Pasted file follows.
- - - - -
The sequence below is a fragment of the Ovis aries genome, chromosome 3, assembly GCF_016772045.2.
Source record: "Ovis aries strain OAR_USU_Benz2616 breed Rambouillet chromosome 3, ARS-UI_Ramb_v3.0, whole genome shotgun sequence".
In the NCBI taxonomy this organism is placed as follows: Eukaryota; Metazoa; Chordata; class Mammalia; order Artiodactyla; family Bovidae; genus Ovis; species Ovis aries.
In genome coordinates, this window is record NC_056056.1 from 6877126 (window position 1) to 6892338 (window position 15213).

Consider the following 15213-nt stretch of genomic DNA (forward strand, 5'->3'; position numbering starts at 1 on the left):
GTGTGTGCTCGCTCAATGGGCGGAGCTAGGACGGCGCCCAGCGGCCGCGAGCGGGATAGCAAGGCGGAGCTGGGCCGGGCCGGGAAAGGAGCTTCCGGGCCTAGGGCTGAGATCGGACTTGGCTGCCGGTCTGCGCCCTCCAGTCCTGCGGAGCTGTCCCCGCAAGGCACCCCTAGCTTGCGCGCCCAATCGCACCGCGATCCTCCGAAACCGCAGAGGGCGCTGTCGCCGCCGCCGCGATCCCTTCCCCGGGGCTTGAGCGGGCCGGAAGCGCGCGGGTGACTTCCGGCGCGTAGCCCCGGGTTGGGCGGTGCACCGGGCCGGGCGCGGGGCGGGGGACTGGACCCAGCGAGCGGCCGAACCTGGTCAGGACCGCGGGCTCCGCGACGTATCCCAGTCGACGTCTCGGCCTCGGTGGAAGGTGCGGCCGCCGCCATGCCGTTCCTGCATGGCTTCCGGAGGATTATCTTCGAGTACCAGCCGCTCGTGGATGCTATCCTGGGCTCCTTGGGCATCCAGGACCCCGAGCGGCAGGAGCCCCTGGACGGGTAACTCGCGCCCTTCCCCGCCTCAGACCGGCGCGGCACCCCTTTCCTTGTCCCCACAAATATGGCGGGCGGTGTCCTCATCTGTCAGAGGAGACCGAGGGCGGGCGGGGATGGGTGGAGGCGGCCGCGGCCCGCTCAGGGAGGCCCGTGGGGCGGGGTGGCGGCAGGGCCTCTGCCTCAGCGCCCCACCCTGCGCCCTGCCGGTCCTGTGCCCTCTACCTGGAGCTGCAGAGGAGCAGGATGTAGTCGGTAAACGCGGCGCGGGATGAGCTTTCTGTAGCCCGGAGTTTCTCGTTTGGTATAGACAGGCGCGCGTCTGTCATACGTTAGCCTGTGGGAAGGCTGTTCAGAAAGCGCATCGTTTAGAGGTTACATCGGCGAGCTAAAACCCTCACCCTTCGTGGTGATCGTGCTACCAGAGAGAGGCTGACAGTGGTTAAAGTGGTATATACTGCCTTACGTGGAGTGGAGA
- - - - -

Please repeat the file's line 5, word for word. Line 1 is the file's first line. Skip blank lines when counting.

Consider the following 15213-nt stretch of genomic DNA (forward strand, 5'->3'; position numbering starts at 1 on the left):